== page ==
Danger: Live Bear Trap

2017-03-17-bear

A bear sighting rouses fear, excitement, and romance among neighbors in a sleepy suburb.

If you are interested, my story, “Danger: Live Bear Trap” is live on SaturdayEveningPost.com.

·On SaturdayEveningPost.com: http://bit.ly/2mQKLKZ

·Facebook:

https://www.facebook.com/saturdayeveningpost/posts/10155899986963102

·Follow on Twitter: twitter.com/SatEvePost

 

Websites that make the life of this short story writer a lot easier

Hello 2017!

Since this is a writer’s website, I figured it was about time I posted something on writing.

I’m no expert, but I write every day and submit often.  These are the sites I find helpful.  Some I visit daily.  Others, not so much.  But they all make the submission process simpler.

To the best of my ability, I avoid websites and magazines that charge fees.  I understand that many magazines use the money to stay afloat, but hey, I’m not rich.

I research widely, trying to match story to magazine.  It’s a tedious process, but worth it when an editor and story click.

In no particular order…

The (Submission) Grinder

From the website:

“The Grinder is a submission tracker and market database for writers of fiction (non-fiction and poetry coming soon!).”

 It is free and updated regularly.  I would be lost without it.

http://thegrinder.diabolicalplots.com/

New Pages

From the website:

“NewPages.com is news, information, and guides to literary magazines, independent publishers, creative writing programs, alternative periodicals, indie bookstores, writing contests, and more.”

Lots of great information on this site.  I use it mainly for submission calls, reviews, and the magazine stand.

http://www.newpages.com/

Every Writer’s Resource

Another website with lots of information for writers, including book publishers, literary magazines, self-publishing, and more.  They also list what they believe are the fifty top literary magazines.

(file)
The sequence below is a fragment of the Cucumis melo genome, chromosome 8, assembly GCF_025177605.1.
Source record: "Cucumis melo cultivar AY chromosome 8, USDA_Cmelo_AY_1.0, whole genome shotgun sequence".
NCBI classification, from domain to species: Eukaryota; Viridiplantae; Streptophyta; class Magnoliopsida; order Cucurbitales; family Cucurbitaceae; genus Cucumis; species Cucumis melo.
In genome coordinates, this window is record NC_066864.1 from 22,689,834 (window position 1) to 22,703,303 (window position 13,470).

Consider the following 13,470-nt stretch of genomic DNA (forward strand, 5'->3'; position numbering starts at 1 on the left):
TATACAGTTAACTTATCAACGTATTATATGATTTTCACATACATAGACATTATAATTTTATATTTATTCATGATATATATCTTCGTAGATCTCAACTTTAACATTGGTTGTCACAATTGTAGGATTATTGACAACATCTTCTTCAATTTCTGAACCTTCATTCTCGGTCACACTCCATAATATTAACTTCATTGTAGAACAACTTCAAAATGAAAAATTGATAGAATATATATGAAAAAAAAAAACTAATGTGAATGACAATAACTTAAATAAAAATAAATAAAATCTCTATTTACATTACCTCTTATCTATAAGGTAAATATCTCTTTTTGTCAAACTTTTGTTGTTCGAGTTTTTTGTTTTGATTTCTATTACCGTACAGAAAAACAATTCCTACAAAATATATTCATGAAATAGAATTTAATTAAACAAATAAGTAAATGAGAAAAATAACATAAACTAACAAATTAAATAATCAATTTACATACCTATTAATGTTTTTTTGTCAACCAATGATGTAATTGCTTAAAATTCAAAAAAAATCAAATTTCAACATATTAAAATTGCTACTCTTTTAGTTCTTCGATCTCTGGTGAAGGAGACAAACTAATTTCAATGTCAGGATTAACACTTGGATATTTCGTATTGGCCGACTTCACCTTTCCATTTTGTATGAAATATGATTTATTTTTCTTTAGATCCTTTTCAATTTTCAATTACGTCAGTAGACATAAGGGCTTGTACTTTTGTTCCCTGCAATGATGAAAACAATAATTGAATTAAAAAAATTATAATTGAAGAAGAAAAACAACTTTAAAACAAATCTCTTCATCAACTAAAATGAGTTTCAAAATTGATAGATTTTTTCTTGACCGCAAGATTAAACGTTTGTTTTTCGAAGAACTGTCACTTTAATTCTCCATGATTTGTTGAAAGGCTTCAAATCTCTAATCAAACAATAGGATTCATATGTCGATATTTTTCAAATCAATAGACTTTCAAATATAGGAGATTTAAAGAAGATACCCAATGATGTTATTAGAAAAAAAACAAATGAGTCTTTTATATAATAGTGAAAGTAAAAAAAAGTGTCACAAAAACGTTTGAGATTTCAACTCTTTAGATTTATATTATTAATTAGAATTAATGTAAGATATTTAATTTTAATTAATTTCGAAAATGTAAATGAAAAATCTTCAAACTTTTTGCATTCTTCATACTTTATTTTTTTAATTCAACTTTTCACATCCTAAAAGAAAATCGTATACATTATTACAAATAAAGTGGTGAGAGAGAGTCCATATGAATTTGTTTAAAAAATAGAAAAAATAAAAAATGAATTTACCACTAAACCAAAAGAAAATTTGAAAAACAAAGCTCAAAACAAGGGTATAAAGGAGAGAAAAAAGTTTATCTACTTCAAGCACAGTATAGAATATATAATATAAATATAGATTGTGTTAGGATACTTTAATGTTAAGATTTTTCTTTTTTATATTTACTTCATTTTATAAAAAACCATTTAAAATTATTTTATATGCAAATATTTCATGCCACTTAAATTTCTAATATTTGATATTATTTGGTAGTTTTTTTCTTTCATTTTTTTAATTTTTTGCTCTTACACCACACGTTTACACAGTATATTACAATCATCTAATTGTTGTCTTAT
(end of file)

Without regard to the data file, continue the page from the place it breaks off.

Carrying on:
http://www.everywritersresource.com/

Clifford Garstang’s Magazine Ranking

Every year, Clifford Garstang ranks literary magazines according to which magazines feature work in the Pushcart Prize Anthology (fiction, poetry, and nonfiction), and how many times each magazines appear.

http://cliffordgarstang.com/

 The Review Review

From the website:

“Here, writers can get a deeper sense of the journals by reading reviews of the latest issues.  This is not intended as a substitute for the actual journals, but merely a way to guide writers toward the journals that most interest them.  Plus, this site offers a way for writers to keep in contact with editors.  A story might not be right for a magazine, for instance, but a thoughtful and heartfelt review will be sure to make editors aware of your writing skills.”

http://www.thereviewreview.net/

 Places for Writers

 From the website:

“[places for writers] helps writers find homes for their work.  Our goal is to help you write more and get your writing published.  We feature submission calls and contests for publications in Canada and around the world—from independent presses to large well-established journals, from blogs and web journals to print magazines with wide distribution.”

They have a complete list of Canadian literary magazines.

http://www.placesforwriters.com/

 Aerogramme Writer’s Studio

From the website:

“Aerogramme Writers’ Studio publishes news and resources for emerging and established writers.”

I check their submission calls regularly.  They also have some great writing tips from well-known authors.

http://www.aerogrammestudio.com/

 RejectionWiki – Literary Journals and Rejections

If you have ever wondered whether your story made it past the slush pile, check out this site.  It lists rejection letters for many literary magazines according to standard or higher tiered responses.

http://www.rejectionwiki.com/index.php?title=Literary_Journals_and_Rejections

Carrie Fisher

jip_mdg_261216carrie-fisher_137jpg

“I always wrote. I wrote from when I was 12. That was therapeutic for me in those days. I wrote things to get them out of feeling them, and onto paper. So writing in a way saved me, kept me company. I did the traditional thing with falling in love with words, reading books and underlining lines I liked and words I didn’t know.”
— Carrie Fisher (b. 1956 – d. 2016)

Such a big personality.  I am at a loss for words.